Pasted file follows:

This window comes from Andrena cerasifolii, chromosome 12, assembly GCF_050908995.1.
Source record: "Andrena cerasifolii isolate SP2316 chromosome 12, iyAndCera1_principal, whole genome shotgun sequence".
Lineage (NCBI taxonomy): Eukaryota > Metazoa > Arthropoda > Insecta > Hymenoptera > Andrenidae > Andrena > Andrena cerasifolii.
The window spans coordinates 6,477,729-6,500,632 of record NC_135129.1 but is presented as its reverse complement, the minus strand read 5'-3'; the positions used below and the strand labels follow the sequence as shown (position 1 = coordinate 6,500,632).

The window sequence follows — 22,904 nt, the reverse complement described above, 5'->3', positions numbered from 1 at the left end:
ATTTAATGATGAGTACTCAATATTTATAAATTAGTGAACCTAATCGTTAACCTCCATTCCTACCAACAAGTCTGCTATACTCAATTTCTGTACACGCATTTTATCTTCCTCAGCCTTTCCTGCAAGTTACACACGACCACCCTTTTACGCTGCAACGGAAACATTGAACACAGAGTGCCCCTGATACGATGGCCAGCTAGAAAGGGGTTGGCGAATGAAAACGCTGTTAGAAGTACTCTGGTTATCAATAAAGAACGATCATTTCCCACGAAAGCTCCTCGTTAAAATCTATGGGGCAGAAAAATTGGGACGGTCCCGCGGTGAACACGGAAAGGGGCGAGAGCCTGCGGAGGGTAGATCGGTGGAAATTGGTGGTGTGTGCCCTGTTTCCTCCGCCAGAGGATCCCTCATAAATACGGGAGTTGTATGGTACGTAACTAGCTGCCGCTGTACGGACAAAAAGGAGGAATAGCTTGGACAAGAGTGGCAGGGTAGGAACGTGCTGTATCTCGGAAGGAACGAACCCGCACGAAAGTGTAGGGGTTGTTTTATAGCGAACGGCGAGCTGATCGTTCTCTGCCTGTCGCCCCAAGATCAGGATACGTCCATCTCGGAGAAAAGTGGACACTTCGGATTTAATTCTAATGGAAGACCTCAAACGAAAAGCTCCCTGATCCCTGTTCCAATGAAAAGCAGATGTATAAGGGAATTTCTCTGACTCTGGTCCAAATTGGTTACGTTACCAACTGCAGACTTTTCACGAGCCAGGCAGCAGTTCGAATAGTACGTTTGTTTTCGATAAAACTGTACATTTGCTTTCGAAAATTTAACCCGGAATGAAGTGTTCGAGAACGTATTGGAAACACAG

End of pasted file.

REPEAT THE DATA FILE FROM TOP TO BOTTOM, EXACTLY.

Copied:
This window comes from Andrena cerasifolii, chromosome 12, assembly GCF_050908995.1.
Source record: "Andrena cerasifolii isolate SP2316 chromosome 12, iyAndCera1_principal, whole genome shotgun sequence".
Lineage (NCBI taxonomy): Eukaryota > Metazoa > Arthropoda > Insecta > Hymenoptera > Andrenidae > Andrena > Andrena cerasifolii.
The window spans coordinates 6,477,729-6,500,632 of record NC_135129.1 but is presented as its reverse complement, the minus strand read 5'-3'; the positions used below and the strand labels follow the sequence as shown (position 1 = coordinate 6,500,632).

The window sequence follows — 22,904 nt, the reverse complement described above, 5'->3', positions numbered from 1 at the left end:
ATTTAATGATGAGTACTCAATATTTATAAATTAGTGAACCTAATCGTTAACCTCCATTCCTACCAACAAGTCTGCTATACTCAATTTCTGTACACGCATTTTATCTTCCTCAGCCTTTCCTGCAAGTTACACACGACCACCCTTTTACGCTGCAACGGAAACATTGAACACAGAGTGCCCCTGATACGATGGCCAGCTAGAAAGGGGTTGGCGAATGAAAACGCTGTTAGAAGTACTCTGGTTATCAATAAAGAACGATCATTTCCCACGAAAGCTCCTCGTTAAAATCTATGGGGCAGAAAAATTGGGACGGTCCCGCGGTGAACACGGAAAGGGGCGAGAGCCTGCGGAGGGTAGATCGGTGGAAATTGGTGGTGTGTGCCCTGTTTCCTCCGCCAGAGGATCCCTCATAAATACGGGAGTTGTATGGTACGTAACTAGCTGCCGCTGTACGGACAAAAAGGAGGAATAGCTTGGACAAGAGTGGCAGGGTAGGAACGTGCTGTATCTCGGAAGGAACGAACCCGCACGAAAGTGTAGGGGTTGTTTTATAGCGAACGGCGAGCTGATCGTTCTCTGCCTGTCGCCCCAAGATCAGGATACGTCCATCTCGGAGAAAAGTGGACACTTCGGATTTAATTCTAATGGAAGACCTCAAACGAAAAGCTCCCTGATCCCTGTTCCAATGAAAAGCAGATGTATAAGGGAATTTCTCTGACTCTGGTCCAAATTGGTTACGTTACCAACTGCAGACTTTTCACGAGCCAGGCAGCAGTTCGAATAGTACGTTTGTTTTCGATAAAACTGTACATTTGCTTTCGAAAATTTAACCCGGAATGAAGTGTTCGAGAACGTATTGGAAACACAG